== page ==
If you have an employer sponsored retirement plan, then you’re probably familiar with the terms “vested” or “vesting.” These terms mean that the amount that falls into that category is yours and cannot be taken away. Many employer plans have vesting rules and eventually allows the money put into that retirement account to become vested. Complete vesting usually does not happen right away, but rather is gradual as most employer plans have some form of vesting schedule. Often times you have to work a certain number of years at one business or company to become fully vested. Other times, you Continue reading Are You Vested?
Unless you have a job that pays extreme well, chances are you will take on some debt at some point. That could be in the form of a mortgage or maybe it’s student loans. Regardless of what type of debt you take on, you will need to pay it off, which is where the risk lies. If you default on those loans, the creditor will come after you and, depending on the terms of the loan, that can be quite rough. Keep in mind that many creditors don’t really care about your situation, they just want their money and will Continue reading Is Your Retirement Nest Egg Safe From Creditors?
There’s a good chance that you’re familiar with what a Health Savings Account (HSA) is. You may not have one, but you may have considered opening one at some point in recent years as it has become a common offering by many employers. If you are unfamiliar with HSAs, they are tax-free accounts that can be used to pay for qualified medical expenses and are used in conjunction with high deductible health plans. Distributions used to pay to medical expenses are tax free and there are no income limits for contributions. Furthermore, HSAs can be a great long-term investment as Continue reading Going Up? 2020 HSA Limit Increases Announced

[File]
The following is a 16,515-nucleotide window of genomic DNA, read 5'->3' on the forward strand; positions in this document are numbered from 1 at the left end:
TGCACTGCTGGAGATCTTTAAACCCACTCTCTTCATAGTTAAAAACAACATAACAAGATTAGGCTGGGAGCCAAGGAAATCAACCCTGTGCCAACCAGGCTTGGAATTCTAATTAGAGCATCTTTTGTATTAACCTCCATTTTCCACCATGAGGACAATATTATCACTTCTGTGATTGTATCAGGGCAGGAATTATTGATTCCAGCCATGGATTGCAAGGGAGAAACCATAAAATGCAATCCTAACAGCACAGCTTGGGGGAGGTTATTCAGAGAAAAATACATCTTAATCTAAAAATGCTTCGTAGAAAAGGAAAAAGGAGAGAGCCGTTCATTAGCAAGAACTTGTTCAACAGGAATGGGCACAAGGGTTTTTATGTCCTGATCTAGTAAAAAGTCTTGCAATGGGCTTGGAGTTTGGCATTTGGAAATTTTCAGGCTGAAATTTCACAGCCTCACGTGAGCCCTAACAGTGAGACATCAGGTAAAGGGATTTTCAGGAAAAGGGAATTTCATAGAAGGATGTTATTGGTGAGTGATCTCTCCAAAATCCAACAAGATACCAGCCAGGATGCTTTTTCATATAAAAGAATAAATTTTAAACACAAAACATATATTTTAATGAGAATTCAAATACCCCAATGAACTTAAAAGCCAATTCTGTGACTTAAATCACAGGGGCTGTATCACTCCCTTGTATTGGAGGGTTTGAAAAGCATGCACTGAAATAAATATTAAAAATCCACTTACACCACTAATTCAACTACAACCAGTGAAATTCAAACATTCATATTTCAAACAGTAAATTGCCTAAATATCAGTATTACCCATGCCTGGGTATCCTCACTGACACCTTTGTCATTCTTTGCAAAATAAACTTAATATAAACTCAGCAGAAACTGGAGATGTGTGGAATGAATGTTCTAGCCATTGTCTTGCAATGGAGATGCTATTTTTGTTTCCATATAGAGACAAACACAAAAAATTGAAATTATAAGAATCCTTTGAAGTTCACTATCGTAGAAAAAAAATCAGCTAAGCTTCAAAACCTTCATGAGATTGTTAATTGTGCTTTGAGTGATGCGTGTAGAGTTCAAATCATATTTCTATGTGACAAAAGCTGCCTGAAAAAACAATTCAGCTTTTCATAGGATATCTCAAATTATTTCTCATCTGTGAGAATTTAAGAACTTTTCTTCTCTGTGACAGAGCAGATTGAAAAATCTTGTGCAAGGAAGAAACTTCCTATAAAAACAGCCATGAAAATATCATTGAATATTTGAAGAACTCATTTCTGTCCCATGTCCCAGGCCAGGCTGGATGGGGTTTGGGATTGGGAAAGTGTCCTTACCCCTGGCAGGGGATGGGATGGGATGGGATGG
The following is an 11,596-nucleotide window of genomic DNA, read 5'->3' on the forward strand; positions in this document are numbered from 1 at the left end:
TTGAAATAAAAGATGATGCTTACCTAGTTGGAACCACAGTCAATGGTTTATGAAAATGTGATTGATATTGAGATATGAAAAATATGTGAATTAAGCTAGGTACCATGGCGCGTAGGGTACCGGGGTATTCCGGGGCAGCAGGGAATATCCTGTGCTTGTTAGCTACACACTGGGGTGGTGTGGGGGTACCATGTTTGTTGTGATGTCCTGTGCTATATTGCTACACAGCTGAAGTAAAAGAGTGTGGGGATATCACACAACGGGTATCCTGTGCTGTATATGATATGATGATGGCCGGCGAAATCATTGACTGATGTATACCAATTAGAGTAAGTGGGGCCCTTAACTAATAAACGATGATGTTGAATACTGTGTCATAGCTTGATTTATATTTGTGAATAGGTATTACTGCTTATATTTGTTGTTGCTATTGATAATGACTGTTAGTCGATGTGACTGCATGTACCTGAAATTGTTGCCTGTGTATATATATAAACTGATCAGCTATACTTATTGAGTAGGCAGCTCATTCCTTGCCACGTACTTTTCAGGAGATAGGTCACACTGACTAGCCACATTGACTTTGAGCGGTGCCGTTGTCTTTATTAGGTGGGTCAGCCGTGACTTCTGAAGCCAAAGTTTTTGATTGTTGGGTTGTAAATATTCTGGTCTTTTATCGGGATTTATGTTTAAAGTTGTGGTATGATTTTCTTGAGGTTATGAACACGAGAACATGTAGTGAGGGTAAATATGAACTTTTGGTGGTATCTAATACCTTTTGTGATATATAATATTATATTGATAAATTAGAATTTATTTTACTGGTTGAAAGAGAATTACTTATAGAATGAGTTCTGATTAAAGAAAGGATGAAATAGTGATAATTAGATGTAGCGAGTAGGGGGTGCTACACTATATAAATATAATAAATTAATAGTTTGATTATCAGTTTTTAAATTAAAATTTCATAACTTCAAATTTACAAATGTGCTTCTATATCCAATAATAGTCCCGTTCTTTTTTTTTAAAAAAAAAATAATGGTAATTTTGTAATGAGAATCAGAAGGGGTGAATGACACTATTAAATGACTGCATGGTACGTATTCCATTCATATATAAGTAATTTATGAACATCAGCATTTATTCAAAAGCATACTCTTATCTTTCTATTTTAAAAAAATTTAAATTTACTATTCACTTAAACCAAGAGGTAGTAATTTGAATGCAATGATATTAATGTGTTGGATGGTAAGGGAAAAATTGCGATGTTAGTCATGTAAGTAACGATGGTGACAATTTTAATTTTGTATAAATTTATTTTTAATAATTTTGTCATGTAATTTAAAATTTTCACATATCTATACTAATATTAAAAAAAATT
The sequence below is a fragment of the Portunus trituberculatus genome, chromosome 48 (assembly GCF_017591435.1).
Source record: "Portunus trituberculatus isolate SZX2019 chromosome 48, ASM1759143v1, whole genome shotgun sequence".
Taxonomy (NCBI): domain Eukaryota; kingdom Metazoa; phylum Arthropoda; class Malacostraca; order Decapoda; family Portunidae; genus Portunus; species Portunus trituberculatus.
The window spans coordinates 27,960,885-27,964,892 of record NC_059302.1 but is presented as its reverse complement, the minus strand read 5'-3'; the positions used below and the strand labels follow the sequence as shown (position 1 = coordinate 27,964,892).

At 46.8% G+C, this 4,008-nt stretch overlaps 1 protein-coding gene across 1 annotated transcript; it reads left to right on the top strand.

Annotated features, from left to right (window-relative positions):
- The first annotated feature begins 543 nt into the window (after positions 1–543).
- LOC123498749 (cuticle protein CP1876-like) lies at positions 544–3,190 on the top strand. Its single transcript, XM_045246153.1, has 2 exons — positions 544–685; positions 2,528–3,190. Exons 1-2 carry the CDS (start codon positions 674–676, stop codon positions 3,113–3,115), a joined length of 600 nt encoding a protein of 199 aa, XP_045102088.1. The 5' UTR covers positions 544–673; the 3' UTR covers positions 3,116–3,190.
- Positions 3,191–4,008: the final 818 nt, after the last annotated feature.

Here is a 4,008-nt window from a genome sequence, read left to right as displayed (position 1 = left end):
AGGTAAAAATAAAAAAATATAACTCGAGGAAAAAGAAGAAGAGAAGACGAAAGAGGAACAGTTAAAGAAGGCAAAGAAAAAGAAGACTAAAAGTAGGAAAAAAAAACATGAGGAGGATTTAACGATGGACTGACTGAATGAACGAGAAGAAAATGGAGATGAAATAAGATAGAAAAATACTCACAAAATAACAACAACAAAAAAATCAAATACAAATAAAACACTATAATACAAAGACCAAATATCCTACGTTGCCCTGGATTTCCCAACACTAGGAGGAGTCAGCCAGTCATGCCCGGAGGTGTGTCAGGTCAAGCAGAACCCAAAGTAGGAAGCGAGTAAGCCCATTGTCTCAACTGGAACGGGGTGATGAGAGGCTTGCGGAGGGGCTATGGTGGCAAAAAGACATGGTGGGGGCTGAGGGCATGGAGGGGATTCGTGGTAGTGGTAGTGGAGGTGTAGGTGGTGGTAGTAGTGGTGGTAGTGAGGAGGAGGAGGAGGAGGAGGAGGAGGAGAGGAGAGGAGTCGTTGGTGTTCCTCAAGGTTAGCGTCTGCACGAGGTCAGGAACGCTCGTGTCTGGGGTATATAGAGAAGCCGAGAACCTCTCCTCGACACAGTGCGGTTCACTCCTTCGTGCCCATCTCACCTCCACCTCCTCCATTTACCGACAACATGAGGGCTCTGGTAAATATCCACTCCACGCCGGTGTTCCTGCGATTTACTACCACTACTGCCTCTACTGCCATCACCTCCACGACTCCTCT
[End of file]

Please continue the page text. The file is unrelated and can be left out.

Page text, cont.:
You’re probably aware of the “still working” exception found in certain employer-sponsored retirement plans. These exceptions allow people to delay taking required minimum distributions (RMDs) from your retirement account if you are still working at age 70 1/2. Taking advantage of still working exceptions can extend your retirement savings by allowing you to delay tapping into your nest egg. However, do you know what it means to be “still working?” If you don’t, then you’re in good company, because the IRS doesn’t have a definition either. Don’t worry, though, as that isn’t as scary as it seems. Chances are if Continue reading What Does “Still Working” Mean?
Most likely, if you’ve ever left an employer (i.e. getting laid off, retiring, taking another job, etc.), you’ve probably thought about rolling over your your 401(k)–if you have one–into an IRA. While this makes sense in the vast majority of such situations, it isn’t an automatic for every such situation. There may be times when you leave an employer and decide that it’s best not to do a rollover of your 401(k). There are various reasons as to why that might be. For example, if you are happy with your former employer’s plan and like the options offered, then you Continue reading No Need to Rush a 401(k) Rollover
Are you nearing the age where you have to begin taking required minimum distributions (RMDs), but are planning on working well past that age and want to put off taking those RMDs? You can do so by taking advantage of a “still working” exception. However, it’s important that you understand a few key aspects of the exception. First off, the still working exception only applies to company plans and not to any personal IRAs or retirement plans. This means that if you are still working, you can’t delay RMDs from non-employer plans. Also, the still working exception only applies to Continue reading Taking Advantage of a “Still Working” Exception